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Anglican evensong in the Vatican, January 23, 2024.IARCCUM video screenshot

VATICAN CITY (LifeSiteNews) — A ceremony of Anglican choral evensong took place in St. Peter’s Basilica last night, as part of a series of ecumenical events held during the “week of prayer for Christian unity.” 

Catholic and Anglican clergymen assembled in the Vatican on January 23 to mark one of the key events in the “Growing Together” Ecumenical Summit – evensong, which is the Anglican alternative to the Catholic office of Vespers.

Taking place in the Chapel of the Choir – where the relics of St. John Chrysostom are kept in the altar – the chaplain of All Saint’s Anglican church in Rome, Canon Robert Warren, presided over the ceremony. Male and female servers from Anglican churches took part in the ceremony, while the choir was comprised of the joint forces of singers from All Saint’s Anglican church and the Episcopalian center in Rome St. Paul’s within the Walls.

It marks the second time that Anglican evensong has been held in St. Peter’s Basilica, with the first such occasion taking place in 2017. That initial occasion was awarded greater significance by the Holy See, with the ceremony taking place at the Altar of the Chair of St. Peter in the Basilica. The then-Archbishop Arthur Roche – now prefect of the Dicastery for Divine Worship – preached a homily during the 2017 evensong. Pope Francis was not present at either event.

The “Growing Together” summit is being organized by the International Anglican-Roman Catholic Commission for Unity and Mission (IARCCUM) which is “is an official commission of the Anglican Communion and the Catholic Church, established to support ecumenical dialogue between the traditions.”

READ: Rome’s understanding of ‘Christian unity’ since Vatican II is wrong and dangerous to souls

IARCCUM was established in 2000 by the then-prefect of the Vatican’s Dicastery for Christian Unity, and is led by Catholic and Anglican co-chairs, and supported by the dicastery and the Anglican Communion Office.

The group’s summit sees Catholic and Anglican prelates come together in “discussion and pilgrimage.” Both Rome and Canterbury are hosting events, with the see of Canterbury being the principal see for Anglicans. 

A statement issued by the Dicastery for Christian Unity about the week-long summit explained that “the bishops will pray, reflect and learn from one another. The aim is to discuss ways of growing together in joint witness and mission in the world.”

Father Martin Browne, OSB, a dicastery official, commented that a “big focus of the ‘Growing Together’ Summit is to celebrate the richness of our traditions and to strengthen our bonds.”

He added that “the rhythm of daily prayer based on the psalms and other scriptural texts is a precious treasure which Catholics and Anglicans share. It’s useful to recall that the Catholic Church’s Ecumenical Directory says that the experience of participating in one another’s liturgical celebrations helps Christians to share more deeply in traditions which often have developed from common roots.”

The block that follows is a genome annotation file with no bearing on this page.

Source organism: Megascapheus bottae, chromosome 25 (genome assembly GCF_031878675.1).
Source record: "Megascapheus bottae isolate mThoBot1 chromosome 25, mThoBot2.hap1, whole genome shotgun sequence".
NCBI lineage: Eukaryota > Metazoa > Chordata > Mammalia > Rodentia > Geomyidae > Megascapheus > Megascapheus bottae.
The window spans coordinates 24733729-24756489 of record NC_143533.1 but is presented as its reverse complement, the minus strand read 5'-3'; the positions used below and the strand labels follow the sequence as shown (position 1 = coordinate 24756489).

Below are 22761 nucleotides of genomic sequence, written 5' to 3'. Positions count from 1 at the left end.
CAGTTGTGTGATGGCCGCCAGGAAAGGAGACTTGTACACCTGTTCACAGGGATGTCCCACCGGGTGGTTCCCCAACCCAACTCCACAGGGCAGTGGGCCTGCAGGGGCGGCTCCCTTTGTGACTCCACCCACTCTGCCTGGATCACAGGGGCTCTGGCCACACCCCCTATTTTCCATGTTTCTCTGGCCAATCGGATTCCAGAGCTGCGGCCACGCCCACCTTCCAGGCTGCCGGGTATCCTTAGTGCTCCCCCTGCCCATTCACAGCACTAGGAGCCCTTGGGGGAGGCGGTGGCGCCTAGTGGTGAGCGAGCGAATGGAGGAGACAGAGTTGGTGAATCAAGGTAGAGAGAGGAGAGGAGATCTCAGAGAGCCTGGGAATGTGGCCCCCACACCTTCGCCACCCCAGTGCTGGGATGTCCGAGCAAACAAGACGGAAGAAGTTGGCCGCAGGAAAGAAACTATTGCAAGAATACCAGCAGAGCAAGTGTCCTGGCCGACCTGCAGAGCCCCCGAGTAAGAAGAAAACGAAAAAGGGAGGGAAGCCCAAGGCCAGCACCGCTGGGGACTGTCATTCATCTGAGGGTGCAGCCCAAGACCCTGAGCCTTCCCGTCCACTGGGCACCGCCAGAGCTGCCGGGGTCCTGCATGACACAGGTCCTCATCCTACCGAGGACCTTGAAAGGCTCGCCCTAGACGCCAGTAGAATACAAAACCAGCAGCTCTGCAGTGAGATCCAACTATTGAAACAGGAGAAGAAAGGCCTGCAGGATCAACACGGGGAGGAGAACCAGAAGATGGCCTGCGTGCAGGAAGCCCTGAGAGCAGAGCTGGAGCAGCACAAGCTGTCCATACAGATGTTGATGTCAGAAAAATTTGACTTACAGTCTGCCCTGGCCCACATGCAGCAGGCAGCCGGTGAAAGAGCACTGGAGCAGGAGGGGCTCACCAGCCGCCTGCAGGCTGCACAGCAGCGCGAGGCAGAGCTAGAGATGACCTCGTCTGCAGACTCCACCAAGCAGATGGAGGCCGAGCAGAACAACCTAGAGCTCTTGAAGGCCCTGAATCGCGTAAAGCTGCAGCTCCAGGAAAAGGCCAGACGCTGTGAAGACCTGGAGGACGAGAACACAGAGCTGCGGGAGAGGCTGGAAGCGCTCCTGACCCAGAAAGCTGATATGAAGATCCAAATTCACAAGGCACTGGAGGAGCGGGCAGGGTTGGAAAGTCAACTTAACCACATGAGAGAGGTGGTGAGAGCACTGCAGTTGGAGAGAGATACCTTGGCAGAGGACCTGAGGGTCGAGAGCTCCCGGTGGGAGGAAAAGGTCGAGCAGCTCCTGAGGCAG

Continuing, Browne welcomed the event as a positive step in Anglican-Catholic relations:

Sharing in the service of Evening Prayer as it has traditionally been celebrated by Anglicans is an opportunity for Catholics to do just that and to give thanks for their shared tradition of prayer. Choral Evensong is a particularly beautiful expression of our shared tradition and we can be very grateful that we have this opportunity to experience it together in St Peter’s.

As part of the IARCCUM summit, pairs of bishops – one Catholic, and one Anglican – from 27 different countries are given a “commission” jointly by Pope Francis and the Anglican Archbishop of Canterbury. The commissioning of bishops takes place on the feast of St. Paul’s conversion, in a ceremony held at the Papal Basilica of St. Paul’s Outside the Walls.

Earlier that same day, the Archbishop of Canterbury will preside at an “Anglican Eucharist” held in the Catholic Basilica of San Bartolomeo in Rome.

Looking ahead to this event, Anglican Communion Office official Dr. Christopher Wells said that “the pairs of bishops, as they commit to shared ministry in every way possible, serve as pioneers on the way to the fullness of unity in faith, order, and witness, which is the Lord’s will.” 

He praised the Catholic-Anglican ecumenical endeavors as showing “the depth of our commitment to the unflagging pursuit of full, visible unity in the body of Christ. As we pray, study, teach, and serve alongside other Christians, the Holy Spirit reshapes our hearts, and what seemed remote or unimaginable becomes real and normal.” 

“Unity is not as hard as we think,” said Wells. “It begins and ends with love of God and one another and subsists in common prayer.”

Contrary to the Vatican’s contemporary approach to ecumenical relations is the Church’s traditional teaching and approach to inter-religious relations. Indeed in Pope Pius XI’s 1928 encyclical Mortalium animos, Catholic participation in Protestant ceremonies or “assemblies” was expressly forbidden. Pius XI wrote:

… it is clear that the Apostolic See cannot on any terms take part in their assemblies, nor is it anyway lawful for Catholics either to support or to work for such enterprises; for if they do so they will be giving countenance to a false Christianity, quite alien to the one Church of Christ.

He added that the Gospel-style of unity involves return to the Catholic Church:

The union of Christians can only be promoted by promoting the return to the one true Church of Christ of those who are separated from it, for in the past they have unhappily left it. To the one true Church of Christ, we say, which is visible to all, and which is to remain, according to the will of its Author, exactly the same as He instituted it.